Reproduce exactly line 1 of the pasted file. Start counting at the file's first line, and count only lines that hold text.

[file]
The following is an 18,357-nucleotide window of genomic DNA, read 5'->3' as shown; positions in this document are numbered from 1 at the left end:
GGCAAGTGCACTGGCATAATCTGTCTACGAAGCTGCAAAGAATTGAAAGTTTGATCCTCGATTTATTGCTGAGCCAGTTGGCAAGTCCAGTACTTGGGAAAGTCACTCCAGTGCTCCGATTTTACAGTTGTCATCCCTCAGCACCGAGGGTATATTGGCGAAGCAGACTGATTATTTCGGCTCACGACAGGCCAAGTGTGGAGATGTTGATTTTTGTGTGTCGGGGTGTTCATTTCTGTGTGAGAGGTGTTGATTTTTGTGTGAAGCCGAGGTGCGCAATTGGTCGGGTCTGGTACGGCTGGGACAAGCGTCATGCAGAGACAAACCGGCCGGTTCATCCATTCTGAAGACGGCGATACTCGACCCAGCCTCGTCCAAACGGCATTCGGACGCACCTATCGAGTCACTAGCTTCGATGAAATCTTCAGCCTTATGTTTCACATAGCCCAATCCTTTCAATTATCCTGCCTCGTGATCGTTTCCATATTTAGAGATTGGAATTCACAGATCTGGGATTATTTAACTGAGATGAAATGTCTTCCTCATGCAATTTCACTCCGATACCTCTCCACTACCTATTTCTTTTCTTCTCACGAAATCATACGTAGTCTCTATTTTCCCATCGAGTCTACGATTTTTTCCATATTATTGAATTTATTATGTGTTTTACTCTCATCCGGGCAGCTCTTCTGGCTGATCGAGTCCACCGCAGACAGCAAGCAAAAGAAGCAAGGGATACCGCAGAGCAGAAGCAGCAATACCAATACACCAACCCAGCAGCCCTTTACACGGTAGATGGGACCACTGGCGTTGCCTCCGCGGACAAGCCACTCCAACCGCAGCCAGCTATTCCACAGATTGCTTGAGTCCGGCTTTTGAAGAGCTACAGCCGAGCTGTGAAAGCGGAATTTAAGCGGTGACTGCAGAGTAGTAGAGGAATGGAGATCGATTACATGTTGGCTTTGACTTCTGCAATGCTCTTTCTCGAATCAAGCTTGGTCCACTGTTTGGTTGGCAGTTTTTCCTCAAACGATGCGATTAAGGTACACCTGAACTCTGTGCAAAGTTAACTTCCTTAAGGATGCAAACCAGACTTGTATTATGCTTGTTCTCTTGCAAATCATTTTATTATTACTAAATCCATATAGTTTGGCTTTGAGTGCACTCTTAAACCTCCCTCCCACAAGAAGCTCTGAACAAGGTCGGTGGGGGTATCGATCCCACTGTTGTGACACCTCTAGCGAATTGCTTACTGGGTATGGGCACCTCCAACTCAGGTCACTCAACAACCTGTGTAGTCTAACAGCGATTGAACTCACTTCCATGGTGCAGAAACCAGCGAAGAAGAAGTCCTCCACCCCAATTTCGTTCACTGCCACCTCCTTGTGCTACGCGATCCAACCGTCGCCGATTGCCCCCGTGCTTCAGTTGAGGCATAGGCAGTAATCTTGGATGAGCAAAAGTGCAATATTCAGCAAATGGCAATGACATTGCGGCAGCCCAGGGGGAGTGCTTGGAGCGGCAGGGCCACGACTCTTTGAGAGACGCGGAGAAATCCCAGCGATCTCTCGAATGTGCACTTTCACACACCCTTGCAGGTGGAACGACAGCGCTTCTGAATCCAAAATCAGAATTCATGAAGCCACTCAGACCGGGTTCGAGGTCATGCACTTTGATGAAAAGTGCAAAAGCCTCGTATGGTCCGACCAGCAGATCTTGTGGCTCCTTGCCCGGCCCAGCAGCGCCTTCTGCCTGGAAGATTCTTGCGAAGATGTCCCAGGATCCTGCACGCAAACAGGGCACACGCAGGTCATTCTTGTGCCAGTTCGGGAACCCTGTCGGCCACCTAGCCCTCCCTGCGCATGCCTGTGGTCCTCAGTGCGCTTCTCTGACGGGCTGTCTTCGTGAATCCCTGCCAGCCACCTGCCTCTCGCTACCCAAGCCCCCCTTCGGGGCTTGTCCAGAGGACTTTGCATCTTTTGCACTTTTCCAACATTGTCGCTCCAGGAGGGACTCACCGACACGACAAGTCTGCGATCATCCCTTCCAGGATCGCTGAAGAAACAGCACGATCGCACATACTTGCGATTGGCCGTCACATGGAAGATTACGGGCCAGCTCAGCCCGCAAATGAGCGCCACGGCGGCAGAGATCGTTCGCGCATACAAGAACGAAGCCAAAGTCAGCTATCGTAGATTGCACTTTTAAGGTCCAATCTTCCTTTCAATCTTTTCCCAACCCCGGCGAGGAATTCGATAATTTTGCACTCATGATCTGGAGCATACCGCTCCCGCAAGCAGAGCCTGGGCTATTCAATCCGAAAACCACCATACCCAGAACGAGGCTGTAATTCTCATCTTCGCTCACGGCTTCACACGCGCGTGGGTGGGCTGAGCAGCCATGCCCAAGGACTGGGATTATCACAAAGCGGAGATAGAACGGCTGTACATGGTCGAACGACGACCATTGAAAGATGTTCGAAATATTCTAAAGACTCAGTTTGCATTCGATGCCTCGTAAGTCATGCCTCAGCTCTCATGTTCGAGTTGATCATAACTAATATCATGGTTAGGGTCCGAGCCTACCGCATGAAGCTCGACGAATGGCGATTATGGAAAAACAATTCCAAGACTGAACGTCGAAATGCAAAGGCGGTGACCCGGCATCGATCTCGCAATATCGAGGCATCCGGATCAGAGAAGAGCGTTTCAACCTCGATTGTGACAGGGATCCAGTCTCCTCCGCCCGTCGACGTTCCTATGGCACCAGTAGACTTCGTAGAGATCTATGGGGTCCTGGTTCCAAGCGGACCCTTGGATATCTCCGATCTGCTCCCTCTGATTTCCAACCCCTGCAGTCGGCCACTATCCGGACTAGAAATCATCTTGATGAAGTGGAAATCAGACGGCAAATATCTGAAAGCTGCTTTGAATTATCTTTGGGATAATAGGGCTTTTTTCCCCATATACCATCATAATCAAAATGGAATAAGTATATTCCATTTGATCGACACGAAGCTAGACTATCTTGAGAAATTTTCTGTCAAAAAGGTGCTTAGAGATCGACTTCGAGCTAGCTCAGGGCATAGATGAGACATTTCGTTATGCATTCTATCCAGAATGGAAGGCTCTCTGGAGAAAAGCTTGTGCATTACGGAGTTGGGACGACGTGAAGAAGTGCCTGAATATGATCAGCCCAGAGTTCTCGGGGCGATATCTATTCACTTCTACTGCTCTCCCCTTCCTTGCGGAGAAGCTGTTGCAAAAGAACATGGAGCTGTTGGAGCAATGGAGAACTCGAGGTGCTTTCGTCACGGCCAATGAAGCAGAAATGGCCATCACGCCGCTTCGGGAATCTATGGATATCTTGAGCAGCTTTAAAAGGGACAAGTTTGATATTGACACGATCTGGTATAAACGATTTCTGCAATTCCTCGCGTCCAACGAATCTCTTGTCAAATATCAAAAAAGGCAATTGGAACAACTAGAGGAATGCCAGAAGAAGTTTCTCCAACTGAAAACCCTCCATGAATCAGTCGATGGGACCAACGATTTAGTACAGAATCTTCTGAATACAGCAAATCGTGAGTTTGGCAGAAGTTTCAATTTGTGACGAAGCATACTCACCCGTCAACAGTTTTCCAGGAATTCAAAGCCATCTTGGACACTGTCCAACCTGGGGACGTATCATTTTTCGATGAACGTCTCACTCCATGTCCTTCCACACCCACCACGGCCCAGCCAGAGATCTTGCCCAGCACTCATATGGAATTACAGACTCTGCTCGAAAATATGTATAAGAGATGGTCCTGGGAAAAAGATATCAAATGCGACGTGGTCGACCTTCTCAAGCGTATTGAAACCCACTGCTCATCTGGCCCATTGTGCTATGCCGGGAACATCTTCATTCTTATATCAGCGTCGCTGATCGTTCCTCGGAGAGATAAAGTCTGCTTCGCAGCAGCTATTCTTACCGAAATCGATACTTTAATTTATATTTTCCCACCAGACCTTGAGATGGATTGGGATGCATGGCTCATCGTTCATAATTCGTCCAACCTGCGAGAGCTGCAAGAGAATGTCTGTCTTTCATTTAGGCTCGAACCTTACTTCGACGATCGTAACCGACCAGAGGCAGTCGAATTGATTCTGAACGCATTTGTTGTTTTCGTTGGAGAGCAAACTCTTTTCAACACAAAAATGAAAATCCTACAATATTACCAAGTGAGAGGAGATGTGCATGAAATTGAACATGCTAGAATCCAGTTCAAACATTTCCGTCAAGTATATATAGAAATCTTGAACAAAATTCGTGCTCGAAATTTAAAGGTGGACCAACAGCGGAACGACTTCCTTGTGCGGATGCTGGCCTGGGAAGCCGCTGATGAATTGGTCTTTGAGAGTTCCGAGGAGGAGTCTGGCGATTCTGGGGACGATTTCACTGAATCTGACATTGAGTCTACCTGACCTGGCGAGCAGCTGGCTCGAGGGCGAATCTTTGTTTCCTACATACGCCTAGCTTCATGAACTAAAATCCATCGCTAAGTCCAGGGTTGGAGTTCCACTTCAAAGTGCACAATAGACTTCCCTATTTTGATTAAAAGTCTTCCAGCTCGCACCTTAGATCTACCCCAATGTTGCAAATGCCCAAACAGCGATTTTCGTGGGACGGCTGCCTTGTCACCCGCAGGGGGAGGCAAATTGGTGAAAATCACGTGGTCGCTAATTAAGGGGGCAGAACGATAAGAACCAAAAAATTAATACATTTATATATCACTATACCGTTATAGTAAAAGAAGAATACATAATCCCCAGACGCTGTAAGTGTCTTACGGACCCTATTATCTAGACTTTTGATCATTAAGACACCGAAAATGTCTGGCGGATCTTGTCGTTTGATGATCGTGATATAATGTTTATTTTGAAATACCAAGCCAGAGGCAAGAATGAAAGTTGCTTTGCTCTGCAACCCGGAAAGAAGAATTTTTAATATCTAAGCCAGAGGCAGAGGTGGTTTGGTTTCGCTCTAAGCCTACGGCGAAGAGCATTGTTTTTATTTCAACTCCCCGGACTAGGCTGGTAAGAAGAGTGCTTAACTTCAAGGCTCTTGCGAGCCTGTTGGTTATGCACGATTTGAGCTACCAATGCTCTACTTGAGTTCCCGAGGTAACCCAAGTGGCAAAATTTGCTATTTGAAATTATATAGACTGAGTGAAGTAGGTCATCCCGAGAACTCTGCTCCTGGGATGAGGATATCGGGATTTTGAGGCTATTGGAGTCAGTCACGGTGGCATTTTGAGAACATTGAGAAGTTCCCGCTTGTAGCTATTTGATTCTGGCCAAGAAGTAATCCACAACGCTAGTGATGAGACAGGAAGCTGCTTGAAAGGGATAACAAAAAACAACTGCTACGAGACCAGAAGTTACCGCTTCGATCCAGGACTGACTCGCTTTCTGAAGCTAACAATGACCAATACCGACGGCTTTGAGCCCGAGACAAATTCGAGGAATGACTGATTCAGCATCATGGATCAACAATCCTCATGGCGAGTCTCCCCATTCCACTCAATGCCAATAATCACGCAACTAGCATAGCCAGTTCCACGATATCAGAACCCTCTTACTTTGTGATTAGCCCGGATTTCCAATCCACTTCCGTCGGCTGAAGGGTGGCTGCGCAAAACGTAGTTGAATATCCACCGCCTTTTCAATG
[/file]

The following is an 18,357-nucleotide window of genomic DNA, read 5'->3' as shown; positions in this document are numbered from 1 at the left end: